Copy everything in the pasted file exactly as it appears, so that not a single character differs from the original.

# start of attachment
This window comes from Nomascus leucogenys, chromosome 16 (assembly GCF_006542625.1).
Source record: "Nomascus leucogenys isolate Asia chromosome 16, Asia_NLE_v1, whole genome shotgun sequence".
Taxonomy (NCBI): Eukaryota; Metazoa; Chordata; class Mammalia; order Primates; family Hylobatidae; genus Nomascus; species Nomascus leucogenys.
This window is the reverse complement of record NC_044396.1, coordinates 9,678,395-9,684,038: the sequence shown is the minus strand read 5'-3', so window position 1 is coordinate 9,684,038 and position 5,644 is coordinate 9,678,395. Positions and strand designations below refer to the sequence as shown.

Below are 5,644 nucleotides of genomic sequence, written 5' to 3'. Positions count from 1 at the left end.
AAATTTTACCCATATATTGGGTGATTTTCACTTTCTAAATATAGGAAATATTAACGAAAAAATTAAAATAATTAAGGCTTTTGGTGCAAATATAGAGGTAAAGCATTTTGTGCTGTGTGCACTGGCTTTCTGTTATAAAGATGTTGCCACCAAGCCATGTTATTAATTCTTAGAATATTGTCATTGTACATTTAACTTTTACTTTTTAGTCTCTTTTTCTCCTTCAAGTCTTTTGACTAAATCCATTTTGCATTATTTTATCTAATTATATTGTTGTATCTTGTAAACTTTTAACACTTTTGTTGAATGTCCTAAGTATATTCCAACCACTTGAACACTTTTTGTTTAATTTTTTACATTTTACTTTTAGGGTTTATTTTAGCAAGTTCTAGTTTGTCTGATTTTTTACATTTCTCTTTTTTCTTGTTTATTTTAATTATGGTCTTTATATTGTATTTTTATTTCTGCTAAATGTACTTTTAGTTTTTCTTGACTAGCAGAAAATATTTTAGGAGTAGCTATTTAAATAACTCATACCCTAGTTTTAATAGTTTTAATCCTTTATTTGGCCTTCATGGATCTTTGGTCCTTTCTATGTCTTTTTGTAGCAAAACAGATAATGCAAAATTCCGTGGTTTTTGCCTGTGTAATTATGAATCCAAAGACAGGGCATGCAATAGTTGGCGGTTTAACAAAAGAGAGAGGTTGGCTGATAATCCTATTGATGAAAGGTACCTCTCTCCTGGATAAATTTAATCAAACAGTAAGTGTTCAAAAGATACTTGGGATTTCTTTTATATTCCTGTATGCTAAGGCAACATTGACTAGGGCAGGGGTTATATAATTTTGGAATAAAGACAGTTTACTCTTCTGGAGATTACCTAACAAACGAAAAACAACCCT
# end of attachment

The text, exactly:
This window comes from Nomascus leucogenys, chromosome 16 (assembly GCF_006542625.1).
Source record: "Nomascus leucogenys isolate Asia chromosome 16, Asia_NLE_v1, whole genome shotgun sequence".
Taxonomy (NCBI): Eukaryota; Metazoa; Chordata; class Mammalia; order Primates; family Hylobatidae; genus Nomascus; species Nomascus leucogenys.
This window is the reverse complement of record NC_044396.1, coordinates 9,678,395-9,684,038: the sequence shown is the minus strand read 5'-3', so window position 1 is coordinate 9,684,038 and position 5,644 is coordinate 9,678,395. Positions and strand designations below refer to the sequence as shown.

Below are 5,644 nucleotides of genomic sequence, written 5' to 3'. Positions count from 1 at the left end.
AAATTTTACCCATATATTGGGTGATTTTCACTTTCTAAATATAGGAAATATTAACGAAAAAATTAAAATAATTAAGGCTTTTGGTGCAAATATAGAGGTAAAGCATTTTGTGCTGTGTGCACTGGCTTTCTGTTATAAAGATGTTGCCACCAAGCCATGTTATTAATTCTTAGAATATTGTCATTGTACATTTAACTTTTACTTTTTAGTCTCTTTTTCTCCTTCAAGTCTTTTGACTAAATCCATTTTGCATTATTTTATCTAATTATATTGTTGTATCTTGTAAACTTTTAACACTTTTGTTGAATGTCCTAAGTATATTCCAACCACTTGAACACTTTTTGTTTAATTTTTTACATTTTACTTTTAGGGTTTATTTTAGCAAGTTCTAGTTTGTCTGATTTTTTACATTTCTCTTTTTTCTTGTTTATTTTAATTATGGTCTTTATATTGTATTTTTATTTCTGCTAAATGTACTTTTAGTTTTTCTTGACTAGCAGAAAATATTTTAGGAGTAGCTATTTAAATAACTCATACCCTAGTTTTAATAGTTTTAATCCTTTATTTGGCCTTCATGGATCTTTGGTCCTTTCTATGTCTTTTTGTAGCAAAACAGATAATGCAAAATTCCGTGGTTTTTGCCTGTGTAATTATGAATCCAAAGACAGGGCATGCAATAGTTGGCGGTTTAACAAAAGAGAGAGGTTGGCTGATAATCCTATTGATGAAAGGTACCTCTCTCCTGGATAAATTTAATCAAACAGTAAGTGTTCAAAAGATACTTGGGATTTCTTTTATATTCCTGTATGCTAAGGCAACATTGACTAGGGCAGGGGTTATATAATTTTGGAATAAAGACAGTTTACTCTTCTGGAGATTACCTAACAAACGAAAAACAACCCT